Clayton Schools sees dip in writing scores

By Curt Yeomans


A year after Clayton County Public Schools saw all of its high schools make gains on the Georgia High School Graduation Test Writing Assessment, the district saw a slight slip backwards in this year's results, according to figures released by the school system.

School System Spokesman Charles White said 89 percent of high school juniors, who took the writing assessment in September, met or exceeded state standards. That is down one percentage point from last year, but is still higher than the 87 percent who met or exceeded state standards two years ago.

Clayton County Public Schools Secondary Language Arts Coordinator Shonda Shaw said English/Language Arts teachers at all of the county's high schools will undergo additional training on teaching the areas covered in the state's writing assessment.

"We're still in the same ball park as last year, but we're always looking for ways to improve our scores," Shaw said. "We'd like to have 100 percent of our students meeting or exceeding the state standards in writing."

The Georgia High School Graduation Test is administered to high school juniors in two parts. The writing assessment is offered in the fall. A test covering English/Language Arts, mathematics, social studies and science is administered in the spring.

On the writing assessment, students have 100 minutes to write a persuasive essay, and their essays are graded on how well the students perform in the areas of style, ideas, organization, grammar and mechanics.

"Writing is all over the curriculum," said Georgia Department of Education Spokesman Matt Cardoza. "Writing can help students with the comprehension of information, grammar and general communication skills."

Cardoza said figures on how high school juniors, statewide, performed on the writing assessment will not be ready until May 2010, when the results from the spring portion of the graduation test are also available.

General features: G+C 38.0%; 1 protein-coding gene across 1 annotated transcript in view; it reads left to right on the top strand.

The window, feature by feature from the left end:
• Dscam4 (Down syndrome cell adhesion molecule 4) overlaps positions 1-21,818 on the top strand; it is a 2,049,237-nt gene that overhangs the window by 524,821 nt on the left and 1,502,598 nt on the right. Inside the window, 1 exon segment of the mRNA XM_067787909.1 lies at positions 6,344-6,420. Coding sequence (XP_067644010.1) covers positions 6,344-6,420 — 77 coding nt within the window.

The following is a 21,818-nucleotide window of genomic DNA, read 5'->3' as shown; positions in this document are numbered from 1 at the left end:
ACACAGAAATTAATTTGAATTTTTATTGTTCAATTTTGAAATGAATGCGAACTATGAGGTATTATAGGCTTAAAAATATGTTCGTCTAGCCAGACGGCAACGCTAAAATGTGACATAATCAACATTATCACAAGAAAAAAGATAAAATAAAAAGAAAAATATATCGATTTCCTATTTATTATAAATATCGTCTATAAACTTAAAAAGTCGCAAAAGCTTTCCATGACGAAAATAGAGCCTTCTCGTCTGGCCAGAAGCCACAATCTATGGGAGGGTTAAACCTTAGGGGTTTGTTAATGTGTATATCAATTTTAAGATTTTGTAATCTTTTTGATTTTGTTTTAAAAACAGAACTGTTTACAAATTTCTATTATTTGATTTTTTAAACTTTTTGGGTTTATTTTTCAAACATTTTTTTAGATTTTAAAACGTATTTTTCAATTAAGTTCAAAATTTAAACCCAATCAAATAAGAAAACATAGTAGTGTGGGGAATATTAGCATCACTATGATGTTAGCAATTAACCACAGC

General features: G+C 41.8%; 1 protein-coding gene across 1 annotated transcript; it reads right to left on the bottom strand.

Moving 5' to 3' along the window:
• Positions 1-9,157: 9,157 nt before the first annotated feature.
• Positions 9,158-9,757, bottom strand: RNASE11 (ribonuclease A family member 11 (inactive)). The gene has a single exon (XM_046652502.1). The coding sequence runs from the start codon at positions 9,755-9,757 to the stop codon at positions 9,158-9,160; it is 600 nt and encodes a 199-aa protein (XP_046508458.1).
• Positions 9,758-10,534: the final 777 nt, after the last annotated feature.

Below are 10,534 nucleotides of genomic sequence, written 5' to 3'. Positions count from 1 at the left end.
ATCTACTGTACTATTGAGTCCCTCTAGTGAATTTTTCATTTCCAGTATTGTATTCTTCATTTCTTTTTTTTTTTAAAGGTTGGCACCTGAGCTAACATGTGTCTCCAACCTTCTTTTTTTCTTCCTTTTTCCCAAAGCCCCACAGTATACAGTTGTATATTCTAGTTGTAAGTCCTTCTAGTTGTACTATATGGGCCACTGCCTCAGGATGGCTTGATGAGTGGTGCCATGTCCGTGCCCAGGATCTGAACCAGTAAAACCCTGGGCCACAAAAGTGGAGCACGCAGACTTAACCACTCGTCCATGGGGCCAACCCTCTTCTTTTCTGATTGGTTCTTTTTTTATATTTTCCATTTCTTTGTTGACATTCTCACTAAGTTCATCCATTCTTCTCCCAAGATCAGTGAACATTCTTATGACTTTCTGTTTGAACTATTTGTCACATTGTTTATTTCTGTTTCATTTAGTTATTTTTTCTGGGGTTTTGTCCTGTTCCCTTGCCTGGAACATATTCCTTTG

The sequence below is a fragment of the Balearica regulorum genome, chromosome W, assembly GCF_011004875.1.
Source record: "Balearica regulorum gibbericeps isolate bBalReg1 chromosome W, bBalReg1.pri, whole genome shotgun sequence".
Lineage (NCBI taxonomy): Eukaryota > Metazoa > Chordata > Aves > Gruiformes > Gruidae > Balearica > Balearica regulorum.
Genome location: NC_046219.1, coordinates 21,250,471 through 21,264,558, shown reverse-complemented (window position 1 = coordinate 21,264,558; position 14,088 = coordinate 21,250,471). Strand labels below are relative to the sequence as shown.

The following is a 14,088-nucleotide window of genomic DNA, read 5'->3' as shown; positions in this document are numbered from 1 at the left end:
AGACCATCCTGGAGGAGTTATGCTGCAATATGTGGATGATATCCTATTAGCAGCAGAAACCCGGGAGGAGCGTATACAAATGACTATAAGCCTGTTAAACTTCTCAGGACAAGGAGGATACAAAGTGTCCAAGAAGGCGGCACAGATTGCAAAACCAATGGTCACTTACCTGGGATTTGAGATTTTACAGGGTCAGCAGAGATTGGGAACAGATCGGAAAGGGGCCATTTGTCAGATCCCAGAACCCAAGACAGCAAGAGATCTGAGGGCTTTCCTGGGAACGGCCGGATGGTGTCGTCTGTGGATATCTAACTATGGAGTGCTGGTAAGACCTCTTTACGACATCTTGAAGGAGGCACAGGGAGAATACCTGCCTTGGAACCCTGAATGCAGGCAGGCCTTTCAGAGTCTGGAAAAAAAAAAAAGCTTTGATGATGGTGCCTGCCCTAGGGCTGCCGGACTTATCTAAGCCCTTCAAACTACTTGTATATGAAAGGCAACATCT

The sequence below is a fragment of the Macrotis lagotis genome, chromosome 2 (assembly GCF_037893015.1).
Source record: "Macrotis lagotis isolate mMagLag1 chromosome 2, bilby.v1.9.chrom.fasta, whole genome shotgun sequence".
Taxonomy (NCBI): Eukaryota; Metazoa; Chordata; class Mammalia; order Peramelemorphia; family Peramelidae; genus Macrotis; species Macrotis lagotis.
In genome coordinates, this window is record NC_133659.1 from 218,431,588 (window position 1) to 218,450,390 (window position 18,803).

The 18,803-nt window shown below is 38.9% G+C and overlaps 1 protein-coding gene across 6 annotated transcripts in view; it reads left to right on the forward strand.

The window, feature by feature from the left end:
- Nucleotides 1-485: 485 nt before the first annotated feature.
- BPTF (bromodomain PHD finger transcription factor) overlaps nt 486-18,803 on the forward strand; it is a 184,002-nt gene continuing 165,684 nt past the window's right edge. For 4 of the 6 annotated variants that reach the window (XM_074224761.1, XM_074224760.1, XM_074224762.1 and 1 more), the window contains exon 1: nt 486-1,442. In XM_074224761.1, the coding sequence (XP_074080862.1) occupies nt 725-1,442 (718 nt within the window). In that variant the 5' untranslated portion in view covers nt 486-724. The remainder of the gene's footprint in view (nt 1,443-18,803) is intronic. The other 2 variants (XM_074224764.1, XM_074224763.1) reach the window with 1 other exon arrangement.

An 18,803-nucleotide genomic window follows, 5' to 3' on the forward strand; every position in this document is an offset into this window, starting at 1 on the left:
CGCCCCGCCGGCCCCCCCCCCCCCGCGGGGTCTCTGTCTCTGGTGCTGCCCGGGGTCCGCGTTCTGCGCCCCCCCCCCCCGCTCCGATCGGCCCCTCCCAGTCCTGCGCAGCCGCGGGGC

Locally, only two Clayton County high schools made gains on the writing test this year, according to White. Those schools are Forest Park High School (89 percent of test takers met or exceeded standards, a 5-point increase from last year) and North Clayton High School (93 percent, an increase of 1 point), he said.

Riverdale High School's percentage of students meeting or exceeding state standards remained the same, at 90 percent, White said. He also said decreases were seen at Mundy's Mill High School (92 percent met or exceeded state standards, a decrease of 3 points); Jonesboro High School (88 percent, down 3 points); Lovejoy High School (87 percent, down 2 points); Morrow High School (86 percent, down 2 points), and Mt. Zion High School (91 percent, down 1 point).

Of the schools where decreases were seen this fall, however, only Jonesboro's decrease was larger than the 2-point gain it made last year. Mundy's Mill High School's 3-point slide erased the 3-point gain it made last year. Lovejoy's, Morrow's and Mt. Zion's percentages remain ahead of where those schools were two years ago.

Shaw pointed to two subgroups in particular as examples of how improved teacher training has helped boost student performance on the writing assessment: Students with disabilities, and English language learners.

Fifty-nine percent of students with disabilities in Clayton County met or exceeded state writing standards this fall, which is up 4 points from last year, Shaw said. She added that 59 percent of English language learners also met or exceeded state writing standards, which is an increase of 8 points from last year.

"We've been working with the [DOE's] Division of Exceptional Students on training for our teachers," Shaw said. "All of our teachers, across all of the subgroups, are now training together, so no child is left behind, and no teacher is left behind."

Although the district's overall percentage of students meeting or exceeding state writing standards slipped this year, the results of the writing assessment show that this year's crop of juniors have made significant improvement in writing in just one year, Shaw said.

In the fall of 2008, the school system administered a mock writing assessment to 10th graders for the first time. Shaw said the 10th grade teachers used the results to determine what areas they needed to focus on during the second half of the school year.

On last fall's mock assessment, 76 percent of the then-sophomores met or exceeded state standards. That same group of students were the ones taking the real writing assessment as juniors this fall, Shaw said.

"Going from 76 percent to 89 percent shows these students have made a lot of improvement in just one year," she said.